It was a long-awaited reform measure but when the Narendra Modi government eventually deregulated diesel pricing on Saturday, the timing, in the backdrop of falling global oil prices, was just perfect. With oil companies wiping off the under-recoveries on diesel and going into surplus, the government could sweet-coat what is essentially a bitter pill with a cut in retail price of the transportation fuel. While consumers may rejoice over the benefit now, they need to be conscious of the fact that when the wheel of global oil prices turns into an up-cycle once again, the domestic retail price of diesel will go up. That is also when the government’s commitment to the reform measure will be tested. In a deregulated regime, oil companies will adjust diesel prices at periodic intervals to reflect the prevailing international price of oil, just as they do now in the case of petrol. This is as it should be. Subsidies, including on diesel, have been exerting tremendous pressure on government finances, leading to a widening fiscal deficit. The 2014-15 Budget had projected a subsidy burden of Rs.2,46,000 crore, of which petroleum subsidy accounted for Rs.63,500 crore. Thanks to falling oil prices in the last few months and deregulation of diesel now, the petroleum subsidy is expected to be substantially lower than the budgeted level, thus easing the burden on the fisc.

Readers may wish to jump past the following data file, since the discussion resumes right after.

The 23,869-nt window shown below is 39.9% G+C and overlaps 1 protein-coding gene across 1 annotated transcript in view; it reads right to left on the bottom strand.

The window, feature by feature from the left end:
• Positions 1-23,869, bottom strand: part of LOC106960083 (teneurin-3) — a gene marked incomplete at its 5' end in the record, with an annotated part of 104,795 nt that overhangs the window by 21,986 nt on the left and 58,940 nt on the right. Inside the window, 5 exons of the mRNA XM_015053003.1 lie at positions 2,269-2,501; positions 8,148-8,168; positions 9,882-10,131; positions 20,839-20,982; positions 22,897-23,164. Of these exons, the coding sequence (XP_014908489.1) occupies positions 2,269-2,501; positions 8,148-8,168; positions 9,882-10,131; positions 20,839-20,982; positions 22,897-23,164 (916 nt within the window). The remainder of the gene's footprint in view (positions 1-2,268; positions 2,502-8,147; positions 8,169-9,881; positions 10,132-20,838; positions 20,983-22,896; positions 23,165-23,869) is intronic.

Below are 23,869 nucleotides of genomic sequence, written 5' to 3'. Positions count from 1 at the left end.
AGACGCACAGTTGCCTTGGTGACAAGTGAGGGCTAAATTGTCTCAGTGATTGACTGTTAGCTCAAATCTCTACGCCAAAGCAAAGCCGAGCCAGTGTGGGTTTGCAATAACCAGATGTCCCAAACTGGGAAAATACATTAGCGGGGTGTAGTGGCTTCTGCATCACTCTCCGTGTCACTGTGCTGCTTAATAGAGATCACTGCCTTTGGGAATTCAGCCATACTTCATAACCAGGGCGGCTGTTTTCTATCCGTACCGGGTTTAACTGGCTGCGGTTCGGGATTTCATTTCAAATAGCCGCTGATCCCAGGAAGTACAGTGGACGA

The Modi government has also done well in deciding to deposit the subsidy on cooking gas directly into the bank accounts of consumers. The government should do the same for kerosene subsidy as well given that leakages are the highest there, but only after ensuring that no deserving recipient is left out. The new Jan Dhan accounts could be used for this purpose. With petroleum subsidies now being addressed, the focus should shift to reducing fertilizer subsidy, which is about the same quantum as that on petroleum. Meanwhile, in the other major announcement on Saturday, the government finally addressed the contentious issue of domestic gas pricing which has been hanging in the balance since the start of this year. The formula has been tweaked to curtail the increase envisaged under the Rangarajan formula by over two-thirds thus containing the final base price to $5.61 per million metric British thermal unit. The government has done well in granting a premium to gas produced in ultra-deep water, deep-water and technologically challenging areas as production costs will be high but the fine print that provides details on premium calculation has to be read closely before a final assessment is made. The point, ultimately, is to balance the interests of consumers who desire the cheapest price, and of producers who would want their costs covered fully and topped by a decent margin.